“Aha,” you say, “But even if the pay and hours are not much different, surely they must ask completely different interview questions in each region, right?”

Sorry to disappoint, but no, not really.

No one sits down and says, “Well, in Chicago we should ask this specific set of questions but in Houston it will be completely different.”

Once again, the main difference comes down to the industry focus: you don’t need to be an expert on the industry of focus in each city, but you should know something about recent deals and any industry-specific valuation methodologies.

It’s not really “easier” or “harder” to get into finance in different cities – there are fewer spots outside of New York, but there’s also less competition.

Other Regions

Yes, there are banks in places besides NYC, Chicago, Houston, SF, and LA – but the offices tend to be much smaller and they don’t always recruit on-campus.

Other cities with a presence in finance include Boston (similar to SF due to the industry focus), Washington, DC (aerospace/defense), Atlanta (lots of wealth management), Miami (healthcare, Latin America), Dallas (got equities?) and maybe a few others.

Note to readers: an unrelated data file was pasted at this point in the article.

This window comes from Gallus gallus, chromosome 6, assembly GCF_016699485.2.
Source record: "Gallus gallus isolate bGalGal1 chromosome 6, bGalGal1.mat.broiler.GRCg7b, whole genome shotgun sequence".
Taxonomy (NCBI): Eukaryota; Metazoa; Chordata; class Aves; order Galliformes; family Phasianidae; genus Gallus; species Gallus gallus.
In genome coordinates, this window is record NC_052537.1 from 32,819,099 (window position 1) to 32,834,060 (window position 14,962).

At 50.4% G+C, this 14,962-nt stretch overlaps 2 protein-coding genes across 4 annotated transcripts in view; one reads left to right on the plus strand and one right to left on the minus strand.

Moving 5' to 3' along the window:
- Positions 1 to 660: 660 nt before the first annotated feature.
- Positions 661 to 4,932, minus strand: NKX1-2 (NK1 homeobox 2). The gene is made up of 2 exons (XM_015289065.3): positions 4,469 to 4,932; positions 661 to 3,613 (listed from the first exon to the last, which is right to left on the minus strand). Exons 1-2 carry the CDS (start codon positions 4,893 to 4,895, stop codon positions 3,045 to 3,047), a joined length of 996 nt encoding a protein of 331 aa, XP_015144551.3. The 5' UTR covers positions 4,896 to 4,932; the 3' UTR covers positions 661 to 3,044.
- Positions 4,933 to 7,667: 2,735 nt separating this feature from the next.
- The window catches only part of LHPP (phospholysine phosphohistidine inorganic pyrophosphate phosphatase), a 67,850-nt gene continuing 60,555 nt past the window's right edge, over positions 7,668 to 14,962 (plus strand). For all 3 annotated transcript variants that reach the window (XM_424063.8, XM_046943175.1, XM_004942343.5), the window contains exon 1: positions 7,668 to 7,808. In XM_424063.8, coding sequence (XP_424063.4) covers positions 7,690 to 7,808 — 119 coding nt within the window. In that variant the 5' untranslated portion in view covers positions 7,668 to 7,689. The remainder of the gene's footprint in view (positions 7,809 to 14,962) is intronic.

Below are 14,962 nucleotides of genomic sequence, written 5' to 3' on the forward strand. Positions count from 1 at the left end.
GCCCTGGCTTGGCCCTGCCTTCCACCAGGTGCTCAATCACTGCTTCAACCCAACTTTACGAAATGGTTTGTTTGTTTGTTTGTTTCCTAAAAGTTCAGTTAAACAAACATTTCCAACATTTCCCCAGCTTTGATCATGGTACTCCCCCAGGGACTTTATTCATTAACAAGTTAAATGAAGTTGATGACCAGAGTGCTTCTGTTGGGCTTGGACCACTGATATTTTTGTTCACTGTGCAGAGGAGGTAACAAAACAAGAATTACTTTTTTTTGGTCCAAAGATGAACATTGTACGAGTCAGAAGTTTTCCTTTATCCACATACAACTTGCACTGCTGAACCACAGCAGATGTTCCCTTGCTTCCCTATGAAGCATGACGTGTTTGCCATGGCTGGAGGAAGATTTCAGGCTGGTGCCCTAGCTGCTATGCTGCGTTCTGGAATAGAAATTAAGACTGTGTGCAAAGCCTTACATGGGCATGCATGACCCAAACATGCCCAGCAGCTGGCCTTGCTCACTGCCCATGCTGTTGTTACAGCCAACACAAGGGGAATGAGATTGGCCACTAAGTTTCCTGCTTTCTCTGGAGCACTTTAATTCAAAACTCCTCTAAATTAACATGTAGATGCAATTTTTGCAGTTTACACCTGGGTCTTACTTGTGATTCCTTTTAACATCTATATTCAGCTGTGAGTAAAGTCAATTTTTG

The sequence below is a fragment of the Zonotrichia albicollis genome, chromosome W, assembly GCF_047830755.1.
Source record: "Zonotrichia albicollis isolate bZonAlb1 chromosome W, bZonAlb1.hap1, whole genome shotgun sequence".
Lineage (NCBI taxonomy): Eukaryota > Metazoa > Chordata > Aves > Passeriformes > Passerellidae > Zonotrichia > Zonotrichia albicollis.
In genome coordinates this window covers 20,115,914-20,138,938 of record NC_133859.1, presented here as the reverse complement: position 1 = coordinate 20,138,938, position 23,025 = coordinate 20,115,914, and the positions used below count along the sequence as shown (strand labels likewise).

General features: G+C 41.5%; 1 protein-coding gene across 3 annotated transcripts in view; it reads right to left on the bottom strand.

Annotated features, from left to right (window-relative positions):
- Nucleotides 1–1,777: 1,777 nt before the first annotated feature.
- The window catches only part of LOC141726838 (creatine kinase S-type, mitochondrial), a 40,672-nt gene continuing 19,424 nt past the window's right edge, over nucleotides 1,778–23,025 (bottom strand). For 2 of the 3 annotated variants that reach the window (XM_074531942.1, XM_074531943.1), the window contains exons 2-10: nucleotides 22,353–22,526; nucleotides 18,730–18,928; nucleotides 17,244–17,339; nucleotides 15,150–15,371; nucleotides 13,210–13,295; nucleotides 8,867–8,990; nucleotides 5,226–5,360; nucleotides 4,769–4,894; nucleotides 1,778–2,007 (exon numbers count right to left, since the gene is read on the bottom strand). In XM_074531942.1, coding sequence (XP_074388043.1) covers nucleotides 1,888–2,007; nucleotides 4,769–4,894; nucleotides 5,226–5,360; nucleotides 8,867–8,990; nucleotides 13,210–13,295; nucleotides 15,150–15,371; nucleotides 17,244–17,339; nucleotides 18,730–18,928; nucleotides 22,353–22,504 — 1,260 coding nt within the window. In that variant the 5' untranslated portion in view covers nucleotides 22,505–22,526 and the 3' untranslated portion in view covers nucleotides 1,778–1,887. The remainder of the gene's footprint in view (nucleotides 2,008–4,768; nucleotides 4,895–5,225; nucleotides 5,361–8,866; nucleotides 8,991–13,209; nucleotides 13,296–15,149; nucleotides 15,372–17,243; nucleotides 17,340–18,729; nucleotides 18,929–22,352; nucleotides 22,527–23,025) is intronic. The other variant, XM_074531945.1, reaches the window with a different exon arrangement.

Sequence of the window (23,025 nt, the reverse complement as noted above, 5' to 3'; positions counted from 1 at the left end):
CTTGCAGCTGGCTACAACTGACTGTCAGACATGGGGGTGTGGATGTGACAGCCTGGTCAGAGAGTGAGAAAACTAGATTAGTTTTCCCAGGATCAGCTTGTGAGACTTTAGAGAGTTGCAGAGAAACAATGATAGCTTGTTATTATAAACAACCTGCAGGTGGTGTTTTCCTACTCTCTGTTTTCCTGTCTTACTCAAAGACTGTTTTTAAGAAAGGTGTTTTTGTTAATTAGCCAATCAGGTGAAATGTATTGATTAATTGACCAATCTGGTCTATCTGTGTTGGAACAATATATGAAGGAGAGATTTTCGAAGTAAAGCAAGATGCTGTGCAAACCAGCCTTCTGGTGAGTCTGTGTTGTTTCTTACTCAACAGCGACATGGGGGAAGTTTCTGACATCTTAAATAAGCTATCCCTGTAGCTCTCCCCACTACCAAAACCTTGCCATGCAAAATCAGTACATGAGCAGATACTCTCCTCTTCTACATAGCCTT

I can’t recommend starting out in these places if you have the option to go to one of the 5 major centers listed above.

Maybe if you’re interested in only a very specific industry, like aerospace and defense, then DC makes sense – but you’ll be at a disadvantage in terms of deal flow and exit opportunities.

A lot of boutiques are also based in other regions, so you should jump at the opportunity if you have nothing lined up in a bigger city – but otherwise, stick to the top 5 above.

Outside of IB: Sales & Trading, Hedge Funds, and More

You run into the same differences in other fields like private equity, sales & trading, hedge funds, and asset management: a different industry focus and more geographically limited exit opportunities.

Some cities also tend to be stronger in certain fields.

For example, Chicago is great for prop trading and the SF Bay Area is the spot to be for venture capital.

One downside to any type of markets-based role such as trading or hedge funds is that you have to wake up very early if you’re on the west coast because you work New York market hours.

If you’re fine waking up at 4 AM, getting off work at 5 PM, and sleeping at 9 PM every night, you might be OK; if you’re not a morning person, though, you may want to stay away.